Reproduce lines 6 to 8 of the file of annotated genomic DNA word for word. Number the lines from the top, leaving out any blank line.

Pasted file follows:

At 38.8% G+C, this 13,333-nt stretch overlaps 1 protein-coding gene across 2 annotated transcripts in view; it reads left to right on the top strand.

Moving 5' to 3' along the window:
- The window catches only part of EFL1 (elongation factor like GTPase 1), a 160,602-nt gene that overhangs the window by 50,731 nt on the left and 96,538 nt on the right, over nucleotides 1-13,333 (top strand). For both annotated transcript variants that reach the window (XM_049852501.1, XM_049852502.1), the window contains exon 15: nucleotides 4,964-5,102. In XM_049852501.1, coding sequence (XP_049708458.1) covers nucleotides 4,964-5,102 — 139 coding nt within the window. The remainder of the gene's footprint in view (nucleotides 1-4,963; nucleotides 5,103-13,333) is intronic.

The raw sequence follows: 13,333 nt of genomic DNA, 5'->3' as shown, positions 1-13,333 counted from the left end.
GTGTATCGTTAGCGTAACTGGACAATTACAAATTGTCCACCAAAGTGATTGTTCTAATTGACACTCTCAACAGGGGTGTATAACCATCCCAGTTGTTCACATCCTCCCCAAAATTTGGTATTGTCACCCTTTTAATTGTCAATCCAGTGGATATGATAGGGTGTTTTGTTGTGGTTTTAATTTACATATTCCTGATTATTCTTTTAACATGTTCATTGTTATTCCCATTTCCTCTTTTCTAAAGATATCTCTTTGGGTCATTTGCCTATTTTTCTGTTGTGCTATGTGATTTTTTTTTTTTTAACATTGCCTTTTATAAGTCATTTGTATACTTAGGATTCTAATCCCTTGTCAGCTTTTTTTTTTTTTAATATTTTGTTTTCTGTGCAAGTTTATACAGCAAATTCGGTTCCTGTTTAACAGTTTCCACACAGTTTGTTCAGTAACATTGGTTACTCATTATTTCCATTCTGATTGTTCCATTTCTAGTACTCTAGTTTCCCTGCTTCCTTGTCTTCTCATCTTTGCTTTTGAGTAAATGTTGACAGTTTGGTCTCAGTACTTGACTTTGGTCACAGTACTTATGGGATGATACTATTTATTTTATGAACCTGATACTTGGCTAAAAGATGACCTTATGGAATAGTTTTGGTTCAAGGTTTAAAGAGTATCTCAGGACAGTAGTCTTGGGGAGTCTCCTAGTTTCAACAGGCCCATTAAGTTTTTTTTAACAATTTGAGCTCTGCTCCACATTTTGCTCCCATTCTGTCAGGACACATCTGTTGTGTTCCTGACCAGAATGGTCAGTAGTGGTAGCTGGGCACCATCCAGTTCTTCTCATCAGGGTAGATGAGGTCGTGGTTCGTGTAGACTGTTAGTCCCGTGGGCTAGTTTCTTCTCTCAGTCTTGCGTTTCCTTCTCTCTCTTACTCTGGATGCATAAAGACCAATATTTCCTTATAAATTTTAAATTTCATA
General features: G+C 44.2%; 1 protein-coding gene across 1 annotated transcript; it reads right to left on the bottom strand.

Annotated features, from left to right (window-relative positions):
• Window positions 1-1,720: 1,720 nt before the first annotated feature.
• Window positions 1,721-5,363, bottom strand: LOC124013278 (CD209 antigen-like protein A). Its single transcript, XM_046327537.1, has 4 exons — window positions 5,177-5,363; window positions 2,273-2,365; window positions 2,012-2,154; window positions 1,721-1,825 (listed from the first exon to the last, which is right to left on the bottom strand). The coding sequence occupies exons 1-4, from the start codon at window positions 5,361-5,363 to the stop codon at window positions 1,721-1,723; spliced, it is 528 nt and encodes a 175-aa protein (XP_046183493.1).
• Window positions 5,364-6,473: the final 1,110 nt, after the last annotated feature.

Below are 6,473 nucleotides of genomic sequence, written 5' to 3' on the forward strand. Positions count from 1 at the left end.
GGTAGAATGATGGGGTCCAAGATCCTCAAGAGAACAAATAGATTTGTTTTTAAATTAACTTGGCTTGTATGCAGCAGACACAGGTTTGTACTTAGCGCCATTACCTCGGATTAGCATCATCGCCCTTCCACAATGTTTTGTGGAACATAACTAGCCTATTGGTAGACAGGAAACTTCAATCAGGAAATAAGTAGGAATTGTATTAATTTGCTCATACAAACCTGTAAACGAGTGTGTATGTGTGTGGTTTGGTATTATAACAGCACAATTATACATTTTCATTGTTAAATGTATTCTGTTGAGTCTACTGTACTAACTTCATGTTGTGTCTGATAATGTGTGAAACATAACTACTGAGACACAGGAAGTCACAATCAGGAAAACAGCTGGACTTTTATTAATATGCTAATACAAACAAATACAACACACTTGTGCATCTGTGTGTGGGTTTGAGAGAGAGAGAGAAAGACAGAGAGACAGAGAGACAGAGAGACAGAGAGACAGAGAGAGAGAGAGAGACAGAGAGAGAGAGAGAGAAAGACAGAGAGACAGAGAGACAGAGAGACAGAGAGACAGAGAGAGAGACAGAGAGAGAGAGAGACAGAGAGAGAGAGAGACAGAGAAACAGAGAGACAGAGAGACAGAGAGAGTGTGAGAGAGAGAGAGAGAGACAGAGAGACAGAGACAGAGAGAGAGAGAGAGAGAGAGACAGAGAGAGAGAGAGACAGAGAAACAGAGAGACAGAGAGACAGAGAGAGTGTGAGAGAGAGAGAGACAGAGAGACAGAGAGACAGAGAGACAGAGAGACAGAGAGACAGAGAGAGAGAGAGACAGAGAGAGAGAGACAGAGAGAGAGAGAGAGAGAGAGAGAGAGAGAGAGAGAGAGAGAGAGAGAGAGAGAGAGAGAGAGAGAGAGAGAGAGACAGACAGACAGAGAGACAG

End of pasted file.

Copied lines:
General features: G+C 44.2%; 1 protein-coding gene across 1 annotated transcript; it reads right to left on the bottom strand.

Annotated features, from left to right (window-relative positions):
• Window positions 1-1,720: 1,720 nt before the first annotated feature.